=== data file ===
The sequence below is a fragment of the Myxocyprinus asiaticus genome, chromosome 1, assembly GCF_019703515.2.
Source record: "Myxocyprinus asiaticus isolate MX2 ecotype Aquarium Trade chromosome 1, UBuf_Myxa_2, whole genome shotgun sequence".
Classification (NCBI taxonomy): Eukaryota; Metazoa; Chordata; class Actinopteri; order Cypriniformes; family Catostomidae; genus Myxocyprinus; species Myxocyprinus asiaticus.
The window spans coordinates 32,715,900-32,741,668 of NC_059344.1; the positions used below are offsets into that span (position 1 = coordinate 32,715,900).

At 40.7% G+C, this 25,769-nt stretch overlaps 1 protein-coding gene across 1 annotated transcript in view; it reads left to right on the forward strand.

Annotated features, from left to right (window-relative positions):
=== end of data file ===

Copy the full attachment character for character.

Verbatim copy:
The sequence below is a fragment of the Myxocyprinus asiaticus genome, chromosome 1, assembly GCF_019703515.2.
Source record: "Myxocyprinus asiaticus isolate MX2 ecotype Aquarium Trade chromosome 1, UBuf_Myxa_2, whole genome shotgun sequence".
Classification (NCBI taxonomy): Eukaryota; Metazoa; Chordata; class Actinopteri; order Cypriniformes; family Catostomidae; genus Myxocyprinus; species Myxocyprinus asiaticus.
The window spans coordinates 32,715,900-32,741,668 of NC_059344.1; the positions used below are offsets into that span (position 1 = coordinate 32,715,900).

At 40.7% G+C, this 25,769-nt stretch overlaps 1 protein-coding gene across 1 annotated transcript in view; it reads left to right on the forward strand.

Annotated features, from left to right (window-relative positions):